The top US commander in Afghanistan says international coalition must show flexibility about their plan to leave Afghanistan, and said they should focus on battlefields there.
General John Campbell, the US and NATO forces commander in Afghanistan on Tuesday told the Senate Armed Services Committee that Afghan National Security Forces (ANSF) are growing, but they “cannot handle the fight alone” and the US plan to shrink its troops presence in Afghanistan by the end of 2016 need revising.
“It was envisioned in mid-2014 that we would transition to a normalized Embassy presence by 2017,” Campbell said. “Since that time, much has changed: We’ve seen a rise in Daesh, an increased al-Qaida presence in Afghanistan.”
Campbell expressed concerns about the raise of insurgency in the north of Afghanistan saying there are reasons for that and warned the growth of Islamic State whose fighters are mostly “disenfranchised Taliban” who have “changed tee shirts” in hopes of attracting support.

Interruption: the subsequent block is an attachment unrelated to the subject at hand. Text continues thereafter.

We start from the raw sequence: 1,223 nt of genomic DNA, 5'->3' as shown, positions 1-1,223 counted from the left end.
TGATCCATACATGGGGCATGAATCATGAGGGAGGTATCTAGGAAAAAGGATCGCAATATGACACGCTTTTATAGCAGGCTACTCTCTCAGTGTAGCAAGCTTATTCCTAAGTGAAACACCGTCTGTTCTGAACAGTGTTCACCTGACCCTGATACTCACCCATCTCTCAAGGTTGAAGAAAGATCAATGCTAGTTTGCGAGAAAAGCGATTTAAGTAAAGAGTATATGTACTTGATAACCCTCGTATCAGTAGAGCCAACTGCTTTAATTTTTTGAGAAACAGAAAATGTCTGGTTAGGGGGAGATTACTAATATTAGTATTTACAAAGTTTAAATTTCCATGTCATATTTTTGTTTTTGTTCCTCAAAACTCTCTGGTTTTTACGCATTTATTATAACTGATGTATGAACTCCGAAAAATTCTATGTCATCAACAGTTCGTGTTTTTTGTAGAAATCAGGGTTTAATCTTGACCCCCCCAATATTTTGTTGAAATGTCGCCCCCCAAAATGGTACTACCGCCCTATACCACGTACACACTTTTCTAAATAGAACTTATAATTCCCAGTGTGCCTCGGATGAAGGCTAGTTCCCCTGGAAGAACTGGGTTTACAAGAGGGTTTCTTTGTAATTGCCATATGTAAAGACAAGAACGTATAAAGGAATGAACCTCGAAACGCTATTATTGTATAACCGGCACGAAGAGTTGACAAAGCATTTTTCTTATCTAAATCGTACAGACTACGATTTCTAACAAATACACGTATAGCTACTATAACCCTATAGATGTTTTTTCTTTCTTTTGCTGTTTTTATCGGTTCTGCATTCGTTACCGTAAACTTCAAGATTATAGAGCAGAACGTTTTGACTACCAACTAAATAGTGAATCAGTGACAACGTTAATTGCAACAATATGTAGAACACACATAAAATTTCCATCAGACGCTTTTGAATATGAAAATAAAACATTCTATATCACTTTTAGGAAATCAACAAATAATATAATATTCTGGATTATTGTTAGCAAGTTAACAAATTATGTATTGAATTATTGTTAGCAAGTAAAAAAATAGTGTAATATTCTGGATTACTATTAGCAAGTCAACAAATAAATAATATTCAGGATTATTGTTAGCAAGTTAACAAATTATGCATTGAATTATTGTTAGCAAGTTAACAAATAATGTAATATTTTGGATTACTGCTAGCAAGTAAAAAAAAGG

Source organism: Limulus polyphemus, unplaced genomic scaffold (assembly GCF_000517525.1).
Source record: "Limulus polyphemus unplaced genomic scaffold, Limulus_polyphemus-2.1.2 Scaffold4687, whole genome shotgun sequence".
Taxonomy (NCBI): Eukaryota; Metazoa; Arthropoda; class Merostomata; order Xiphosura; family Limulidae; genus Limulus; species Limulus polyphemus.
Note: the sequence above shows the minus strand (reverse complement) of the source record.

“Taliban attacking Kunduz province amazed the international coalition, because most of the local leaderships were not in the province at the time of the attack and there was no reinforcement that is why Taliban achieved a victory,” Campbell has said.
About Afghan peace talks Campbell said he has talked with Raheel Sharif, Pakistan’s Chief of Army Staff, saying Pakistan is willing to resume peace talks between the government of Afghanistan and the Taliban group.
Reportedly the top U.S. commander in Afghanistan has developed as many as five options for a post-2016 presence that range from a small embassy force to as many as 7,000 troops.
Earlier U.S. President Barak Obama has announced that the current force of about 9,800 would stay in Afghanistan into 2016 and he would end the military mission in Afghanistan before he leaves office in 2017.